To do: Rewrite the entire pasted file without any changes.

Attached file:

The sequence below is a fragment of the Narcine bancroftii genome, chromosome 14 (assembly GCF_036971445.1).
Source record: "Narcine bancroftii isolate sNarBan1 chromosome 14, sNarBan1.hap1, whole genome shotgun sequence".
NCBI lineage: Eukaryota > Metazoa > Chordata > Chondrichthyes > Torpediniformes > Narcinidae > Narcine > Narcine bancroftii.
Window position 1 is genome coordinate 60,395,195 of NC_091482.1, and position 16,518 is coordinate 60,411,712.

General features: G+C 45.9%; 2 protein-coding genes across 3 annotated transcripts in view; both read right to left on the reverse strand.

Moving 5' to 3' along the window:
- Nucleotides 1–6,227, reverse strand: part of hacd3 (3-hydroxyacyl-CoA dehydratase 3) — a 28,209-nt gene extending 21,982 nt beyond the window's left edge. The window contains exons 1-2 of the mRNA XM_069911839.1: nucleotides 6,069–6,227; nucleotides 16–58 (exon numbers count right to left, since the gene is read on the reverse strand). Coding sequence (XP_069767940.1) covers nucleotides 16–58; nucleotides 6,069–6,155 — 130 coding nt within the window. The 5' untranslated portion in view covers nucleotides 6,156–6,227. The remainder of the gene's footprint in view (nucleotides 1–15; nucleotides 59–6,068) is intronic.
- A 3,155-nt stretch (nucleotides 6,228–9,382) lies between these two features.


The sequence below is a fragment of the Narcine bancroftii genome, chromosome 14 (assembly GCF_036971445.1).
Source record: "Narcine bancroftii isolate sNarBan1 chromosome 14, sNarBan1.hap1, whole genome shotgun sequence".
NCBI lineage: Eukaryota > Metazoa > Chordata > Chondrichthyes > Torpediniformes > Narcinidae > Narcine > Narcine bancroftii.
Window position 1 is genome coordinate 60,395,195 of NC_091482.1, and position 16,518 is coordinate 60,411,712.

General features: G+C 45.9%; 2 protein-coding genes across 3 annotated transcripts in view; both read right to left on the reverse strand.

Moving 5' to 3' along the window:
- Nucleotides 1–6,227, reverse strand: part of hacd3 (3-hydroxyacyl-CoA dehydratase 3) — a 28,209-nt gene extending 21,982 nt beyond the window's left edge. The window contains exons 1-2 of the mRNA XM_069911839.1: nucleotides 6,069–6,227; nucleotides 16–58 (exon numbers count right to left, since the gene is read on the reverse strand). Coding sequence (XP_069767940.1) covers nucleotides 16–58; nucleotides 6,069–6,155 — 130 coding nt within the window. The 5' untranslated portion in view covers nucleotides 6,156–6,227. The remainder of the gene's footprint in view (nucleotides 1–15; nucleotides 59–6,068) is intronic.
- A 3,155-nt stretch (nucleotides 6,228–9,382) lies between these two features.